Dehydrated human amnion/chorion membrane to treat venous leg ulcers: a cost-effectiveness analysis

02 March 2024
Volume 8 · Issue 1



To evaluate the cost-effectiveness of dehydrated human amnion/chorion membrane (DHACM) in Medicare enrolees who developed a venous leg ulcer (VLU).


This economic evaluation used a four-state Markov model to simulate the disease progression of VLUs for patients receiving advanced treatment (AT) with DHACM or no advanced treatment (NAT) over a three-year time horizon from a US Medicare perspective. DHACM treatments were assessed when following parameters for use (FPFU), whereby applications were initiated 30–45 days after the initial VLU diagnosis claim, and reapplications occurred on a weekly to biweekly basis until completion of the treatment episode. The cohort was modelled on the claims of 530,220 Medicare enrolees who developed a VLU between 2015–2019. Direct medical costs, quality-adjusted life years (QALYs), and the net monetary benefit (NMB) at a willingness-to-pay threshold of $100,000/QALY were applied. Univariate and probabilistic sensitivity analyses (PSA) were performed to test the uncertainty of model results.


DHACM applied FPFU dominated NAT, yielding a lower per-patient cost of $170 and an increase of 0.010 QALYs over three years. The resulting NMB was $1178 per patient in favour of DHACM FPFU over the same time horizon. The rate of VLU recurrence had a notable impact on model uncertainty. In the PSA, DHACM FPFU was cost-effective in 63.01% of simulations at the $100,000/QALY threshold.


In this analysis, DHACM FPFU was the dominant strategy compared to NAT, as it was cost-saving and generated a greater number of QALYs over three years from the US Medicare perspective. A companion VLU Medicare outcomes analysis revealed that patients who received AT with a cellular, acellular and matrix-like product (CAMP) compared to patients who received NAT had the best outcomes. Given the added clinical benefits to patients at lower cost, providers should recommend DHACM FPFU to patients with VLU who qualify. Decision-makers for public insurers (e.g., Medicare and Medicaid) and commercial payers should establish preferential formulary placement for reimbursement of DHACM to reduce budget impact and improve the long-term health of their patient populations dealing with these chronic wounds.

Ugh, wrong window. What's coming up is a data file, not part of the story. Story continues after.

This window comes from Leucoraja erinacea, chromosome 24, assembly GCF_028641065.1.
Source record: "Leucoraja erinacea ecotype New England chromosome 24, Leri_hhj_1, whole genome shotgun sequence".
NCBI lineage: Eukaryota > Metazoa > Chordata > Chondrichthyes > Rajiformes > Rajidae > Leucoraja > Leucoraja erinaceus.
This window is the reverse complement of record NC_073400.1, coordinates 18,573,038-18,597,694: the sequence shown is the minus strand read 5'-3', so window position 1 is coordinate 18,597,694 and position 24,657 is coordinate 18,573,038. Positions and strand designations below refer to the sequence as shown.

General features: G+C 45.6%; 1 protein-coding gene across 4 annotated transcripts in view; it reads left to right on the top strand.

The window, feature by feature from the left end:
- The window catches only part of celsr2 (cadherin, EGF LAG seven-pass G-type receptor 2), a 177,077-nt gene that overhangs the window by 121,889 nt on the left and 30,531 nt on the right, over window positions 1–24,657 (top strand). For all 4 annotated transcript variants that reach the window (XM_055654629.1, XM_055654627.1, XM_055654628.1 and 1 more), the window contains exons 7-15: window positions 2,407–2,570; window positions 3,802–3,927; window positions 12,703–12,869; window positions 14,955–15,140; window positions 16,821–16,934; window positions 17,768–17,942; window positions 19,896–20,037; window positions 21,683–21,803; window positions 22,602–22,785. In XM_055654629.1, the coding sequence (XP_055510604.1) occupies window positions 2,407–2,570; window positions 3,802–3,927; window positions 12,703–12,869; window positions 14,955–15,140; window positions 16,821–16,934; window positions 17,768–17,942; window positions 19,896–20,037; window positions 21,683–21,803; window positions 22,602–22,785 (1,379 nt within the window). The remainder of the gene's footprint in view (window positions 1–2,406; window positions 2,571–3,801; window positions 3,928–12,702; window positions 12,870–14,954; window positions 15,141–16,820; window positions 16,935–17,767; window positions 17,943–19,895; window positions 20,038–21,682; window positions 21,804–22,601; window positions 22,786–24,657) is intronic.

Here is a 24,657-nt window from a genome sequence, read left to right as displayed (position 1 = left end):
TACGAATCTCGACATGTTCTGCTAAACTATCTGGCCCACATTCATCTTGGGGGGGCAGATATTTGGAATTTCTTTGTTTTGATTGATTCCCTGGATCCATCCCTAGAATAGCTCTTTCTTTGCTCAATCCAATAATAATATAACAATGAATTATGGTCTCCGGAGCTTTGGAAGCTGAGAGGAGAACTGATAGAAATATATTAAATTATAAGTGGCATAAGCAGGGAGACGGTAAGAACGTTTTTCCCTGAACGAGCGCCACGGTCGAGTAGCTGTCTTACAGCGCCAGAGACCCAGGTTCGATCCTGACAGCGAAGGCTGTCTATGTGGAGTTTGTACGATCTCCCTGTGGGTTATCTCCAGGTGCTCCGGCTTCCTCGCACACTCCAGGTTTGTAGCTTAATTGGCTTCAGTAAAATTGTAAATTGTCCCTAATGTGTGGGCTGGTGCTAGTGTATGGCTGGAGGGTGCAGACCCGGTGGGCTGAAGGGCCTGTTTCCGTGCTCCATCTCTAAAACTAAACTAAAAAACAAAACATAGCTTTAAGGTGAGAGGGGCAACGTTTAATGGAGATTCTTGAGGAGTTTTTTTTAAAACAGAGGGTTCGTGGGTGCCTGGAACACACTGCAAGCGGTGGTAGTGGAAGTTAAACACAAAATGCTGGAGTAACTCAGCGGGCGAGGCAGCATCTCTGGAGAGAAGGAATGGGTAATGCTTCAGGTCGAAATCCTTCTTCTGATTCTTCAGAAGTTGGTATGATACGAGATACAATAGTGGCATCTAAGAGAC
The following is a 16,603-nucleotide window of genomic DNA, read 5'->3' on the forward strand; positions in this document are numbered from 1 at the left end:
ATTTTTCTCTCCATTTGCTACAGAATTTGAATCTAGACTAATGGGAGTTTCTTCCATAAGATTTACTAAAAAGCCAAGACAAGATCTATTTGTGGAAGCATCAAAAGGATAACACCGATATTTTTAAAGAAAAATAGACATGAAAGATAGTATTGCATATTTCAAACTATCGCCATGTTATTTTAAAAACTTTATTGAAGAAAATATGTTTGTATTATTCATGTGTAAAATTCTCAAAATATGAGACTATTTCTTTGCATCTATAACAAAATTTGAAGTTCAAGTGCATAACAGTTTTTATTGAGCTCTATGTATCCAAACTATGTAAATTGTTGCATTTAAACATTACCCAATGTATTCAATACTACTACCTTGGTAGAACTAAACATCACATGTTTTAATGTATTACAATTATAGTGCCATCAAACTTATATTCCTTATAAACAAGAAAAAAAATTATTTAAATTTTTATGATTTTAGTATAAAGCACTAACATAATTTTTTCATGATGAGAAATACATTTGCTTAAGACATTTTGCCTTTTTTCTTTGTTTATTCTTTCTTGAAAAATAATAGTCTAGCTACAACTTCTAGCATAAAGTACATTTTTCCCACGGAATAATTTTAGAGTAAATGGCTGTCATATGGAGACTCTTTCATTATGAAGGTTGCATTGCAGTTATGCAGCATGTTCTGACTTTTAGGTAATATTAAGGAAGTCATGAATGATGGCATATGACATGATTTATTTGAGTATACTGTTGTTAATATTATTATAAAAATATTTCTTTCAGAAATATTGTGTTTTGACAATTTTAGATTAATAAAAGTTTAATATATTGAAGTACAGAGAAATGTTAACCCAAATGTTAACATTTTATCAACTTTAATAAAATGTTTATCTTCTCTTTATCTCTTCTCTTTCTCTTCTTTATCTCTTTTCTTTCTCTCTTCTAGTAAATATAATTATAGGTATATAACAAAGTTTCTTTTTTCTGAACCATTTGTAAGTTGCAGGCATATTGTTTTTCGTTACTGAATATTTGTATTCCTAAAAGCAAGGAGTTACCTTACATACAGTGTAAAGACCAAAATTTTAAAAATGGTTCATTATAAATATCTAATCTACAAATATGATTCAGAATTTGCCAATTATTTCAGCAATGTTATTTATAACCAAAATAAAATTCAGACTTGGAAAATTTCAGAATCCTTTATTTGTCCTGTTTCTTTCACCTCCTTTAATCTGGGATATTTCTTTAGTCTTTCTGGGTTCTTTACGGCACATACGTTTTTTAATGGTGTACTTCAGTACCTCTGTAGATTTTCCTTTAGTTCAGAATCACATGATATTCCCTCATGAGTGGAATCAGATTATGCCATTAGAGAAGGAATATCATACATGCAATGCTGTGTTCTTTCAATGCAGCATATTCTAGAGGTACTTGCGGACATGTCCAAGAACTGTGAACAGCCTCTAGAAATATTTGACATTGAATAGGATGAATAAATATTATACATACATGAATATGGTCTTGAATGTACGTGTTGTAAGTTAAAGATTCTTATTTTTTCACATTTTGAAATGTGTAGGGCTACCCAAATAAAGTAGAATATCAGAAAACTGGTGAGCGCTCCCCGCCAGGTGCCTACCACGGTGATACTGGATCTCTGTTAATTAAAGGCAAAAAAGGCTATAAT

Approximately 1–3% of total healthcare expenditures are devoted to hard-to-heal wounds in high-income countries, and these rates are likely to increase as the population ages.1 In 2021, the US Medicare programme covered over 63.8 million lives, at a cost of $839 billion USD or 3.9% of the US gross domestic product (GDP), and is projected to increase to 6.5% of GDP by 2096.2 Hard-to-heal or chronic wounds, defined as wounds which have failed to close by 40–50% after four weeks of good standard care,3 affected about 10.5 million US Medicare beneficiaries in 2019 and cost projections for all wounds ranged from $22.5–67.0 billion USD.4 In the US, it has been estimated that 500,000–600,000 people experience a venous leg ulcer (VLU) annually,5 accounting for approximately 2% of total US healthcare costs.6 A retrospective analysis highlighted Medicare spending for wound care per beneficiary with the principal diagnosis of VLU increased from a mean value of $1206 USD in 2014 to $1803 USD in 2019.4 If medical resources and work absenteeism are taken into account, the annual US payor burden was estimated at $14.9 billion USD in 2014 for Medicare and private insurers, excluding generic payors.7

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